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Clay Aiken's Debut Falls Flat

Clay Aiken (search), who got practice being a loser on "American Idol," (search) continues doing what he does best on his new CD, "Measure of a Man" (search) (which wasn't released to critics in advance).

On this limp collection of mid-tempo ballads, Aiken lives out his cabaret dreams with his white-bread, soulless voice that sends blue-haired ladies and children who don't know better into a titter.

Aiken doesn't miss notes or sing out of time: His performance on the dozen songs here is as perfect as a plastic Barbie doll - technically correct but out of proportion.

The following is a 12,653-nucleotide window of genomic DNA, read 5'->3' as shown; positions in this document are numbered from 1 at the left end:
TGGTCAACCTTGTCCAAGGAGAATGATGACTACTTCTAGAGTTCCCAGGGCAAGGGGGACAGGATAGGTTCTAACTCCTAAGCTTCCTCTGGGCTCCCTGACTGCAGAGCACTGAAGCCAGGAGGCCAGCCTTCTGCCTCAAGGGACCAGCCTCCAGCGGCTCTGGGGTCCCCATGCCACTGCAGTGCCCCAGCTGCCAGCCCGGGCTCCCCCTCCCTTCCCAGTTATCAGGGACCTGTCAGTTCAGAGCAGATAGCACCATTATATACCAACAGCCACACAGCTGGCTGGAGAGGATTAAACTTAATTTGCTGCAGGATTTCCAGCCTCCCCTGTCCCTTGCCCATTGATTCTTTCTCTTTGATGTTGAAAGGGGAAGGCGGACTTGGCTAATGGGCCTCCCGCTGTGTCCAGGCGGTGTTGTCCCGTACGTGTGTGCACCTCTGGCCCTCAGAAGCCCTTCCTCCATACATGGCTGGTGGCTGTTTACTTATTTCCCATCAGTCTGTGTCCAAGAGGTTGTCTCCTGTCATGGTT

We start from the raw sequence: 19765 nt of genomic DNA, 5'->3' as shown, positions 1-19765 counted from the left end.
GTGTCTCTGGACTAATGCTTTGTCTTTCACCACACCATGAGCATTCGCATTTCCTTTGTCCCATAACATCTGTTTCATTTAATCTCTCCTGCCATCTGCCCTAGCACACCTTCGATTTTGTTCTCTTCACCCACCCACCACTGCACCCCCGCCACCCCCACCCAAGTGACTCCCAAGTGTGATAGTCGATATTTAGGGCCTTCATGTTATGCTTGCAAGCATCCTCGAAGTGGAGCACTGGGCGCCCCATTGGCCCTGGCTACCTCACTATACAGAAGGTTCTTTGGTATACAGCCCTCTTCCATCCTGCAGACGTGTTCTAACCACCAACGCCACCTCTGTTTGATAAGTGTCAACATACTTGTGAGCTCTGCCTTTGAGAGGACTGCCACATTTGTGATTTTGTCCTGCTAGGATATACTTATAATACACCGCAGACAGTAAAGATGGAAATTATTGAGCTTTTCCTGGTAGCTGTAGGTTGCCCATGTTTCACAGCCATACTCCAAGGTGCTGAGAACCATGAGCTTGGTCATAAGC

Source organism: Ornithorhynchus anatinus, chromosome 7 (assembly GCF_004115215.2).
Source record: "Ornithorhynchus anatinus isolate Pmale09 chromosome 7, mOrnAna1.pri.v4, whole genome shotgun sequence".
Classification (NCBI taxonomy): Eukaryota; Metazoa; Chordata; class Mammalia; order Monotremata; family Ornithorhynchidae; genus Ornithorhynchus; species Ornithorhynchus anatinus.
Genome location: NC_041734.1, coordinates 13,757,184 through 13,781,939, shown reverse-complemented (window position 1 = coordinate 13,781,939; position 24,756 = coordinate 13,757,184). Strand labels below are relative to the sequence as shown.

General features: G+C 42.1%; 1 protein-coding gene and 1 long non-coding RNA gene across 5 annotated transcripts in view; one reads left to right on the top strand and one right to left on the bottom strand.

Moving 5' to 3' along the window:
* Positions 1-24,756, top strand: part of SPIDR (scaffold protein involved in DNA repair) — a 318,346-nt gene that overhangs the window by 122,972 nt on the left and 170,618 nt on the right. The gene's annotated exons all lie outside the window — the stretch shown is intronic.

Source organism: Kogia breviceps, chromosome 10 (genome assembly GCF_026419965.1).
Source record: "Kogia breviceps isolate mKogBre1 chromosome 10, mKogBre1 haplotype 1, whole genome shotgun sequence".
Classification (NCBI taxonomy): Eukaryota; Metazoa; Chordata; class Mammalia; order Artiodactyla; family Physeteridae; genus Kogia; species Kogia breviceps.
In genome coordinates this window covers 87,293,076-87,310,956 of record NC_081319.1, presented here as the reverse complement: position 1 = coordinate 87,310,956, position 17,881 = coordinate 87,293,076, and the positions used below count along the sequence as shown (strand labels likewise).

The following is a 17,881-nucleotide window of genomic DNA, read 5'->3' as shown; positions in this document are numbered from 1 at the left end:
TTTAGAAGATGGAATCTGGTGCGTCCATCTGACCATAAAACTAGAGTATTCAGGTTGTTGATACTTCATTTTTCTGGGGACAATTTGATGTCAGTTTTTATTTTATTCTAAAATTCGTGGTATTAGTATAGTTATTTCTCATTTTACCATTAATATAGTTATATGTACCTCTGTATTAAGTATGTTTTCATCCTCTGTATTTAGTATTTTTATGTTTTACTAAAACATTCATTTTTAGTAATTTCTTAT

Take the bombastic title track "Measure of a Man."

Aiken opens the song with a refreshing, stark piano and voice arrangement - and immediately tears that down to build a full orchestral piece to which he oversings like a dinner-theater belter.

Aiken writes none of his material, so you can't blame him for the boy-band-like leftovers.

Aiken's pop has been force-fed to the public so often that many people actually started to like it, but the rest of us would be hard-pressed to leave the CD skip button alone.

For the best of this disc, check out the last tune, "Touch," with its upbeat reverberating surf guitars.